Objective: Our aim was to study the associations of childhood lifestyle factors (the frequency of consumption of vegetables, fruit, fish, and meat, butter use on bread, and physical activity) with the metabolic syndrome (MetS) in adulthood.
Research design and methods: The study cohort consisted of 2,128 individuals, 3-18 years of age at the baseline, with a follow-up time of 27 years. We used the average of lifestyle factor measurements taken in 1980, 1983, and 1986 in the analyses. Childhood dietary factors and physical activity were assessed by self-reported questionnaires, and a harmonized definition of MetS was used as the adult outcome.
Results: Childhood vegetable consumption frequency was inversely associated with adult MetS (odds ratio [OR] 0.86 [95% CI 0.77-0.97], P = 0.02) in a multivariable analysis adjusted with age, sex, childhood metabolic risk factors (lipids, systolic blood pressure, insulin, BMI, and C-reactive protein), family history of type 2 diabetes and hypertension, and socioeconomic status. The association remained even after adjustment for adulthood vegetable consumption. Associations with the other childhood lifestyle factors were not found. Of the individual components of MetS, decreased frequency of childhood vegetable consumption predicted high blood pressure (0.88 [0.80-0.98], P = 0.01) and a high triglyceride value (0.88 [0.79-0.99], P = 0.03) after adjustment for the above-mentioned risk factors.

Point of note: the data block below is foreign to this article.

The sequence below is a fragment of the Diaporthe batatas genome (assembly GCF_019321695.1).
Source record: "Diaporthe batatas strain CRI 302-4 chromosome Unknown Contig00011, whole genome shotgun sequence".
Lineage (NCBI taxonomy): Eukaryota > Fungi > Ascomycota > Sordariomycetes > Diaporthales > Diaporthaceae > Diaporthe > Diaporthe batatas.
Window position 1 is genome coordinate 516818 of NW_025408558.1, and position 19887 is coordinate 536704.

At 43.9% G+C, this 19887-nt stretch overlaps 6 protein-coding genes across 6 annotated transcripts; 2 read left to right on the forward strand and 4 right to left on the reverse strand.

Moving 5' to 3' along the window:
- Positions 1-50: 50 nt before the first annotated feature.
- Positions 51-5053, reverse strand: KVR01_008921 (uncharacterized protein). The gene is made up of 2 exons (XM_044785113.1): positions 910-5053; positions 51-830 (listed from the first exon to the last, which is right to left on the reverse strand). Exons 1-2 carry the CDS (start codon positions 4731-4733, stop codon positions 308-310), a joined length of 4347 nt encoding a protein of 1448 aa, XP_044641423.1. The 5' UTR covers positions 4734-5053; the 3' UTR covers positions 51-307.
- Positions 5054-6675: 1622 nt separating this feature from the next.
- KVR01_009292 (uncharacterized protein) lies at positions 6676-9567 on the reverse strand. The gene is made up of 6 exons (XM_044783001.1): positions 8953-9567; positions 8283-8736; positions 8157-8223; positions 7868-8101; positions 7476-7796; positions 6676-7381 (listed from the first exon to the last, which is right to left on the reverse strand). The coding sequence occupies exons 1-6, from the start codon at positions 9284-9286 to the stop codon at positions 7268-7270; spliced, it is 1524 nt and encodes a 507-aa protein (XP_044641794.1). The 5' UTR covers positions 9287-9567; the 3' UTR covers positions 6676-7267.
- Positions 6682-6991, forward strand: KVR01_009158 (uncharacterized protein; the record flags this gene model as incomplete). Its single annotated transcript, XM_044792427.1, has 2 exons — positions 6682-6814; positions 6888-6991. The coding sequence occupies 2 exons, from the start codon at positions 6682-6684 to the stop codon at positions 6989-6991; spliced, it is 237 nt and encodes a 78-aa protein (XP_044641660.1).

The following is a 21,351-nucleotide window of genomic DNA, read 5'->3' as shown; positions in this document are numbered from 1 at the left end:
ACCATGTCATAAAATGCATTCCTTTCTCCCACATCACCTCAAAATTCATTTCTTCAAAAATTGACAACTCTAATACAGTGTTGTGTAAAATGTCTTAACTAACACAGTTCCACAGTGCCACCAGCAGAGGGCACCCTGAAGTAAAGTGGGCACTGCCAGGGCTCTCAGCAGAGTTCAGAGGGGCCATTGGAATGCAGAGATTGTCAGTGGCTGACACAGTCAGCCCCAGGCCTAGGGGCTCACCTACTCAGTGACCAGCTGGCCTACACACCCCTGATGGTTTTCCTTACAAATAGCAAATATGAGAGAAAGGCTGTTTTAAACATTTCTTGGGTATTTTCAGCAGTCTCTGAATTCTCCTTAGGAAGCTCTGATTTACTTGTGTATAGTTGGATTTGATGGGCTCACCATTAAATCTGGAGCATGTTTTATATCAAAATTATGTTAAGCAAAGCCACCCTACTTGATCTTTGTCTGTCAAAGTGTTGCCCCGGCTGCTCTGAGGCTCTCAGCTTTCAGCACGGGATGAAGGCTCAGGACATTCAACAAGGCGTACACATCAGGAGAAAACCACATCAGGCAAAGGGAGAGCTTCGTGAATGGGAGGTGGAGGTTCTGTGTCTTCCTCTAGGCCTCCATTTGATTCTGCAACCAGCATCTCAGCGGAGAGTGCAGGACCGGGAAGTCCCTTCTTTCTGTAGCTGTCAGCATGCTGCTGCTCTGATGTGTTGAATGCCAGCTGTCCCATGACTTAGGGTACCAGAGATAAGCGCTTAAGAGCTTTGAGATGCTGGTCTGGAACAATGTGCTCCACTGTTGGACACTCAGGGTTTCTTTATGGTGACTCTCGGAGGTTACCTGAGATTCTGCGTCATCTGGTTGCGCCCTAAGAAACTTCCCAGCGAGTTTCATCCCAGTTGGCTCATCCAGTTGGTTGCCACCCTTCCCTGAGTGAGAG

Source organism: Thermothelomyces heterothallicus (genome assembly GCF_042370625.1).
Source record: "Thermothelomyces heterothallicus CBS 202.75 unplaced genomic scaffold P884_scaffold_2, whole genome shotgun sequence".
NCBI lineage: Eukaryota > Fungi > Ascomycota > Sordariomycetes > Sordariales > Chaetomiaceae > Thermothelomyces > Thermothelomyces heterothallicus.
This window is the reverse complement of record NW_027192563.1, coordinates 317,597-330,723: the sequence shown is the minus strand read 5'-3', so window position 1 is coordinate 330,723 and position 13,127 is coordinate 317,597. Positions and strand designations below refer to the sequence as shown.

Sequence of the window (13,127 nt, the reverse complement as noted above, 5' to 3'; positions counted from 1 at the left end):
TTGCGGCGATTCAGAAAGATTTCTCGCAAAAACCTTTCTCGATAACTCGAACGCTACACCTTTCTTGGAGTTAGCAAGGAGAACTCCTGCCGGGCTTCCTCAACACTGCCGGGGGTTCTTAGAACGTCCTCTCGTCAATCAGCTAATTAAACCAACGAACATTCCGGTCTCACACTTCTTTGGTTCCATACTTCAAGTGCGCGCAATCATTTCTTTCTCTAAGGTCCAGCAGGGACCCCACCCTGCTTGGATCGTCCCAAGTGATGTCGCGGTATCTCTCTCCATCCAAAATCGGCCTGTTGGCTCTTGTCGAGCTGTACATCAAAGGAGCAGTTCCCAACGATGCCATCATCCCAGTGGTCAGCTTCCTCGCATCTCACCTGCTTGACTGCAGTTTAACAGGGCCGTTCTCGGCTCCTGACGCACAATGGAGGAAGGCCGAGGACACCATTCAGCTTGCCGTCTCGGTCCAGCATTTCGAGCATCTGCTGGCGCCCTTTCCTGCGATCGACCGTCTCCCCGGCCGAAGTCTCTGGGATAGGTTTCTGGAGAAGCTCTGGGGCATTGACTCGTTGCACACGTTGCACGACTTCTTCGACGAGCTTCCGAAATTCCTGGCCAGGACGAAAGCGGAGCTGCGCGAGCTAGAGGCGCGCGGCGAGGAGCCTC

Conclusions: Childhood vegetable consumption frequency is inversely associated with MetS in adulthood. Our findings suggest that a higher intake of vegetables in childhood may have a protective effect on MetS in adulthood.